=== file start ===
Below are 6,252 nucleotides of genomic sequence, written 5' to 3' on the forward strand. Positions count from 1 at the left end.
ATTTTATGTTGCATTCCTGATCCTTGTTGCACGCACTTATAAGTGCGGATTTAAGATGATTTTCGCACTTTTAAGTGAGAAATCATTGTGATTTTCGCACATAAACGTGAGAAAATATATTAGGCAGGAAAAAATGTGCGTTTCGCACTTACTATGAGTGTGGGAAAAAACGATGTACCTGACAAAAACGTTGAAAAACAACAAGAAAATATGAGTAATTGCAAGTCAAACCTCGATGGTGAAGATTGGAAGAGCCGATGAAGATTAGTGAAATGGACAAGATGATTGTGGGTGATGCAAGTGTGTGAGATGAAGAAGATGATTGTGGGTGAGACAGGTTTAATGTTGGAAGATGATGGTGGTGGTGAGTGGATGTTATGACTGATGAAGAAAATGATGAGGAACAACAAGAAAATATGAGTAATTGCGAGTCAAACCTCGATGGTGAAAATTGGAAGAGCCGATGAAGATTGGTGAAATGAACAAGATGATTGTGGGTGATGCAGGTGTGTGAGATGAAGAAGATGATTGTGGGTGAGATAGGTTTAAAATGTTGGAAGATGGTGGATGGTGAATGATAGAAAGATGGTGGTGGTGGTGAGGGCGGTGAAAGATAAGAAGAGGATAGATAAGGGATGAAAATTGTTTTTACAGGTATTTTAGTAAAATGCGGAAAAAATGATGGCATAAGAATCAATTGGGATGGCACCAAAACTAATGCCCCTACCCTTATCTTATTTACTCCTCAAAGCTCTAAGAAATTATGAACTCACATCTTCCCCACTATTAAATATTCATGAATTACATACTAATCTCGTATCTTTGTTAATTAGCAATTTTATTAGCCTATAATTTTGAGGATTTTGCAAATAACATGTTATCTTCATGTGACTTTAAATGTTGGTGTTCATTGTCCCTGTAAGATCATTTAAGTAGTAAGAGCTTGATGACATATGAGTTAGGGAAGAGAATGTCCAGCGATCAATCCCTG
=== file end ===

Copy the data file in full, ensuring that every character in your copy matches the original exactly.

Below are 6,252 nucleotides of genomic sequence, written 5' to 3' on the forward strand. Positions count from 1 at the left end.
ATTTTATGTTGCATTCCTGATCCTTGTTGCACGCACTTATAAGTGCGGATTTAAGATGATTTTCGCACTTTTAAGTGAGAAATCATTGTGATTTTCGCACATAAACGTGAGAAAATATATTAGGCAGGAAAAAATGTGCGTTTCGCACTTACTATGAGTGTGGGAAAAAACGATGTACCTGACAAAAACGTTGAAAAACAACAAGAAAATATGAGTAATTGCAAGTCAAACCTCGATGGTGAAGATTGGAAGAGCCGATGAAGATTAGTGAAATGGACAAGATGATTGTGGGTGATGCAAGTGTGTGAGATGAAGAAGATGATTGTGGGTGAGACAGGTTTAATGTTGGAAGATGATGGTGGTGGTGAGTGGATGTTATGACTGATGAAGAAAATGATGAGGAACAACAAGAAAATATGAGTAATTGCGAGTCAAACCTCGATGGTGAAAATTGGAAGAGCCGATGAAGATTGGTGAAATGAACAAGATGATTGTGGGTGATGCAGGTGTGTGAGATGAAGAAGATGATTGTGGGTGAGATAGGTTTAAAATGTTGGAAGATGGTGGATGGTGAATGATAGAAAGATGGTGGTGGTGGTGAGGGCGGTGAAAGATAAGAAGAGGATAGATAAGGGATGAAAATTGTTTTTACAGGTATTTTAGTAAAATGCGGAAAAAATGATGGCATAAGAATCAATTGGGATGGCACCAAAACTAATGCCCCTACCCTTATCTTATTTACTCCTCAAAGCTCTAAGAAATTATGAACTCACATCTTCCCCACTATTAAATATTCATGAATTACATACTAATCTCGTATCTTTGTTAATTAGCAATTTTATTAGCCTATAATTTTGAGGATTTTGCAAATAACATGTTATCTTCATGTGACTTTAAATGTTGGTGTTCATTGTCCCTGTAAGATCATTTAAGTAGTAAGAGCTTGATGACATATGAGTTAGGGAAGAGAATGTCCAGCGATCAATCCCTG